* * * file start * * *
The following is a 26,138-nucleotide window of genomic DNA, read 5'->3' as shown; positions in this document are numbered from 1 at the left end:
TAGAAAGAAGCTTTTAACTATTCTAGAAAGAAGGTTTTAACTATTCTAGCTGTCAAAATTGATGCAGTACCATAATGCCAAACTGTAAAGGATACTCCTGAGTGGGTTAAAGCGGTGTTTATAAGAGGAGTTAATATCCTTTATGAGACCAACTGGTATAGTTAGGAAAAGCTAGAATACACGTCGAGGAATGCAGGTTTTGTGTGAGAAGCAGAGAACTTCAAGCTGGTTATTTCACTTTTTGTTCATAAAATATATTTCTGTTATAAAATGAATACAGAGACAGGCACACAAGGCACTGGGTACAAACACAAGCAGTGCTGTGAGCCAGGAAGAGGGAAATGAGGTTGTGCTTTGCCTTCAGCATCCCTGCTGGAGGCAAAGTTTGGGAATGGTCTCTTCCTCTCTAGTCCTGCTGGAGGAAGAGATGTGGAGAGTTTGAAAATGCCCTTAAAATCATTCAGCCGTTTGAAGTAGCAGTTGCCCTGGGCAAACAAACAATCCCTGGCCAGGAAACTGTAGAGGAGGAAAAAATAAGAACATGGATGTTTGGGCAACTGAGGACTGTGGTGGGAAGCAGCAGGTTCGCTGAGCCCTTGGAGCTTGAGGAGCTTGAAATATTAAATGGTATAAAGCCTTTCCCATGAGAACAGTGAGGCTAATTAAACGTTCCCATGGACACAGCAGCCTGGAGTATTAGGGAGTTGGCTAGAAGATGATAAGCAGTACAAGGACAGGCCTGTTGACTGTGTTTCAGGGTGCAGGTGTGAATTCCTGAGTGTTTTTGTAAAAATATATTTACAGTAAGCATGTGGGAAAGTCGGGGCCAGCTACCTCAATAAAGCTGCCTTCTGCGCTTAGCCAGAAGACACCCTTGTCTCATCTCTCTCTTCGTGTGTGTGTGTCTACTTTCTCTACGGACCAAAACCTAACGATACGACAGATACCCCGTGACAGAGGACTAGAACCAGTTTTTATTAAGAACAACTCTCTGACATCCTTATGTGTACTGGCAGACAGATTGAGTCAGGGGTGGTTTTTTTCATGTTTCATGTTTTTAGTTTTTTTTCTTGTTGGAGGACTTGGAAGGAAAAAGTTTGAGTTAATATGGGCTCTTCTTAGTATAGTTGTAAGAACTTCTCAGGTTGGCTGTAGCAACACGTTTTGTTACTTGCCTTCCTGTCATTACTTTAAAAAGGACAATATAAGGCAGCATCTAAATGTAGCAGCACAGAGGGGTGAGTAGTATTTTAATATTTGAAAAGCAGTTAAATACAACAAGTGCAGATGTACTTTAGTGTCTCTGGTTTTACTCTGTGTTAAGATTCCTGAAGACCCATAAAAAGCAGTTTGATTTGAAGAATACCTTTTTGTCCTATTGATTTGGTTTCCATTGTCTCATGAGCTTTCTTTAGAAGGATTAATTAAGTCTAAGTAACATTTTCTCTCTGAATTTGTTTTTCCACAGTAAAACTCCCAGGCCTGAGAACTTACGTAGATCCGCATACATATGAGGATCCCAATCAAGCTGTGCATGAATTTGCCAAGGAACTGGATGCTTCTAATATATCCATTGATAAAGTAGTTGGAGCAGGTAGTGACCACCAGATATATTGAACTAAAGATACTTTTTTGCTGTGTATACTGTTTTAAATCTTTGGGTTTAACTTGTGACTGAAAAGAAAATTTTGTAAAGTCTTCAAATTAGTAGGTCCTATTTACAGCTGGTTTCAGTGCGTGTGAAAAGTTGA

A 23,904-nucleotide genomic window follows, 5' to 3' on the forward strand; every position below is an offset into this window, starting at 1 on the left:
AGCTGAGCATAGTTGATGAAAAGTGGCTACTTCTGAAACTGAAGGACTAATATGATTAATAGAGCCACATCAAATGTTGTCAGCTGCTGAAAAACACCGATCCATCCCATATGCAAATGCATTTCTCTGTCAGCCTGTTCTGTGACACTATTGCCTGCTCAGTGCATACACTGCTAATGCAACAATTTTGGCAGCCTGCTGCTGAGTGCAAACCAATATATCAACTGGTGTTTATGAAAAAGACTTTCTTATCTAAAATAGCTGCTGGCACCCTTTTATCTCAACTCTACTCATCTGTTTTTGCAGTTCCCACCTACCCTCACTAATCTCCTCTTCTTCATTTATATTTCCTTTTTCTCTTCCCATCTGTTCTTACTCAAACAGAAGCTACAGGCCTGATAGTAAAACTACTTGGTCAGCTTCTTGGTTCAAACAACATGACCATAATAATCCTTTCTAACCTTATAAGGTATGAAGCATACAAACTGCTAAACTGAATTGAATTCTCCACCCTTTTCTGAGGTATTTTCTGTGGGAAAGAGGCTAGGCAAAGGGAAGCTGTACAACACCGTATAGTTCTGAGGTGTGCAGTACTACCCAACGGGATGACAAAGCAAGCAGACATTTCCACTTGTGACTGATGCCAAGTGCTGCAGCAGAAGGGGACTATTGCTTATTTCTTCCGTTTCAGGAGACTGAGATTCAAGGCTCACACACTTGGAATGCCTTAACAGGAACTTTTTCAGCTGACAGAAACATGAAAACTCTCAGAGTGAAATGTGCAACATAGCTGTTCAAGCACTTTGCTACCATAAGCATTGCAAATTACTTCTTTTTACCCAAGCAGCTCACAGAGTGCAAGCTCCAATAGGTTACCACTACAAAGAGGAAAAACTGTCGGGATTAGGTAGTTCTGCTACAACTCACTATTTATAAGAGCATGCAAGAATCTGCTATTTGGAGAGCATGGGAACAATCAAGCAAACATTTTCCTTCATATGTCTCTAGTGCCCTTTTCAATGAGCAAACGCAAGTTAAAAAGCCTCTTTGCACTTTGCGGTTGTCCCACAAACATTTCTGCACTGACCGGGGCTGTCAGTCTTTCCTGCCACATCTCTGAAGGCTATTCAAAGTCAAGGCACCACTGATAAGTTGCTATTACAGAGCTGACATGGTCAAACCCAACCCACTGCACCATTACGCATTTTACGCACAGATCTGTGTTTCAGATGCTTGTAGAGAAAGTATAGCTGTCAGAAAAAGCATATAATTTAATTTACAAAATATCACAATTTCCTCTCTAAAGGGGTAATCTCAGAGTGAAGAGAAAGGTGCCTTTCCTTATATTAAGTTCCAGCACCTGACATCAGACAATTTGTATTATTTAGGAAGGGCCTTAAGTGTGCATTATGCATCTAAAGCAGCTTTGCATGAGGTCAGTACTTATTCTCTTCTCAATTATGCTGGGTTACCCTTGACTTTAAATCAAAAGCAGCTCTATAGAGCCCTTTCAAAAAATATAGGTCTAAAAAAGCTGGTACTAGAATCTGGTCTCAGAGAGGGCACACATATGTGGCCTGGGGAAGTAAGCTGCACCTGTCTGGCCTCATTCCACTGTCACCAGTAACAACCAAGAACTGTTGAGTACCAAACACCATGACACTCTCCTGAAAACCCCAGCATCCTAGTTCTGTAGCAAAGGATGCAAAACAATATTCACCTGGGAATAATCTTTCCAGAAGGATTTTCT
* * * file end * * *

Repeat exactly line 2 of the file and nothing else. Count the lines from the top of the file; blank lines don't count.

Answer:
TAGAAAGAAGCTTTTAACTATTCTAGAAAGAAGGTTTTAACTATTCTAGCTGTCAAAATTGATGCAGTACCATAATGCCAAACTGTAAAGGATACTCCTGAGTGGGTTAAAGCGGTGTTTATAAGAGGAGTTAATATCCTTTATGAGACCAACTGGTATAGTTAGGAAAAGCTAGAATACACGTCGAGGAATGCAGGTTTTGTGTGAGAAGCAGAGAACTTCAAGCTGGTTATTTCACTTTTTGTTCATAAAATATATTTCTGTTATAAAATGAATACAGAGACAGGCACACAAGGCACTGGGTACAAACACAAGCAGTGCTGTGAGCCAGGAAGAGGGAAATGAGGTTGTGCTTTGCCTTCAGCATCCCTGCTGGAGGCAAAGTTTGGGAATGGTCTCTTCCTCTCTAGTCCTGCTGGAGGAAGAGATGTGGAGAGTTTGAAAATGCCCTTAAAATCATTCAGCCGTTTGAAGTAGCAGTTGCCCTGGGCAAACAAACAATCCCTGGCCAGGAAACTGTAGAGGAGGAAAAAATAAGAACATGGATGTTTGGGCAACTGAGGACTGTGGTGGGAAGCAGCAGGTTCGCTGAGCCCTTGGAGCTTGAGGAGCTTGAAATATTAAATGGTATAAAGCCTTTCCCATGAGAACAGTGAGGCTAATTAAACGTTCCCATGGACACAGCAGCCTGGAGTATTAGGGAGTTGGCTAGAAGATGATAAGCAGTACAAGGACAGGCCTGTTGACTGTGTTTCAGGGTGCAGGTGTGAATTCCTGAGTGTTTTTGTAAAAATATATTTACAGTAAGCATGTGGGAAAGTCGGGGCCAGCTACCTCAATAAAGCTGCCTTCTGCGCTTAGCCAGAAGACACCCTTGTCTCATCTCTCTCTTCGTGTGTGTGTGTCTACTTTCTCTACGGACCAAAACCTAACGATACGACAGATACCCCGTGACAGAGGACTAGAACCAGTTTTTATTAAGAACAACTCTCTGACATCCTTATGTGTACTGGCAGACAGATTGAGTCAGGGGTGGTTTTTTTCATGTTTCATGTTTTTAGTTTTTTTTCTTGTTGGAGGACTTGGAAGGAAAAAGTTTGAGTTAATATGGGCTCTTCTTAGTATAGTTGTAAGAACTTCTCAGGTTGGCTGTAGCAACACGTTTTGTTACTTGCCTTCCTGTCATTACTTTAAAAAGGACAATATAAGGCAGCATCTAAATGTAGCAGCACAGAGGGGTGAGTAGTATTTTAATATTTGAAAAGCAGTTAAATACAACAAGTGCAGATGTACTTTAGTGTCTCTGGTTTTACTCTGTGTTAAGATTCCTGAAGACCCATAAAAAGCAGTTTGATTTGAAGAATACCTTTTTGTCCTATTGATTTGGTTTCCATTGTCTCATGAGCTTTCTTTAGAAGGATTAATTAAGTCTAAGTAACATTTTCTCTCTGAATTTGTTTTTCCACAGTAAAACTCCCAGGCCTGAGAACTTACGTAGATCCGCATACATATGAGGATCCCAATCAAGCTGTGCATGAATTTGCCAAGGAACTGGATGCTTCTAATATATCCATTGATAAAGTAGTTGGAGCAGGTAGTGACCACCAGATATATTGAACTAAAGATACTTTTTTGCTGTGTATACTGTTTTAAATCTTTGGGTTTAACTTGTGACTGAAAAGAAAATTTTGTAAAGTCTTCAAATTAGTAGGTCCTATTTACAGCTGGTTTCAGTGCGTGTGAAAAGTTGA